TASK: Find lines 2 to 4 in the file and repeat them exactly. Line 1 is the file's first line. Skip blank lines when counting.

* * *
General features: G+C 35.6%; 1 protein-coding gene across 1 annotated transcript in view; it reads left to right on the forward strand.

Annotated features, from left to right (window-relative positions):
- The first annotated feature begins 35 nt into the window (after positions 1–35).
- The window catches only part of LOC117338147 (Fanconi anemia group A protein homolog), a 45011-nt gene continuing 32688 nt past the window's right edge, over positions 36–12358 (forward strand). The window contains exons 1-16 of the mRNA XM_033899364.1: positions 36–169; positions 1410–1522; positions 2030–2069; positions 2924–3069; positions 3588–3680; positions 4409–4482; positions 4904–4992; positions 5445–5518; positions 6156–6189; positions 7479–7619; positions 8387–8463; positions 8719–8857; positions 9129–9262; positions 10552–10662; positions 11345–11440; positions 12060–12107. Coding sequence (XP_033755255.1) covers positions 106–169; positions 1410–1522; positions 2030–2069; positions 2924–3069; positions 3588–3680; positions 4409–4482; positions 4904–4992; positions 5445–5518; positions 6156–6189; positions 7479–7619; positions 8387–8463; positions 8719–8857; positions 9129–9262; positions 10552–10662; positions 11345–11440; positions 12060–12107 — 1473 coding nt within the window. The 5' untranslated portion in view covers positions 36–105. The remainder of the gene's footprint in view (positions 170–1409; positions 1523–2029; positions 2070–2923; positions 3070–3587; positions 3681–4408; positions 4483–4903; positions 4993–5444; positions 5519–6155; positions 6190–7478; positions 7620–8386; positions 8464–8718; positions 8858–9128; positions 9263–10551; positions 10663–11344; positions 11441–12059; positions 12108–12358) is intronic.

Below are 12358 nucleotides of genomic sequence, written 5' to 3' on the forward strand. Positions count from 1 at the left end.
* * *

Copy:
Annotated features, from left to right (window-relative positions):
- The first annotated feature begins 35 nt into the window (after positions 1–35).
- The window catches only part of LOC117338147 (Fanconi anemia group A protein homolog), a 45011-nt gene continuing 32688 nt past the window's right edge, over positions 36–12358 (forward strand). The window contains exons 1-16 of the mRNA XM_033899364.1: positions 36–169; positions 1410–1522; positions 2030–2069; positions 2924–3069; positions 3588–3680; positions 4409–4482; positions 4904–4992; positions 5445–5518; positions 6156–6189; positions 7479–7619; positions 8387–8463; positions 8719–8857; positions 9129–9262; positions 10552–10662; positions 11345–11440; positions 12060–12107. Coding sequence (XP_033755255.1) covers positions 106–169; positions 1410–1522; positions 2030–2069; positions 2924–3069; positions 3588–3680; positions 4409–4482; positions 4904–4992; positions 5445–5518; positions 6156–6189; positions 7479–7619; positions 8387–8463; positions 8719–8857; positions 9129–9262; positions 10552–10662; positions 11345–11440; positions 12060–12107 — 1473 coding nt within the window. The 5' untranslated portion in view covers positions 36–105. The remainder of the gene's footprint in view (positions 170–1409; positions 1523–2029; positions 2070–2923; positions 3070–3587; positions 3681–4408; positions 4483–4903; positions 4993–5444; positions 5519–6155; positions 6190–7478; positions 7620–8386; positions 8464–8718; positions 8858–9128; positions 9263–10551; positions 10663–11344; positions 11441–12059; positions 12108–12358) is intronic.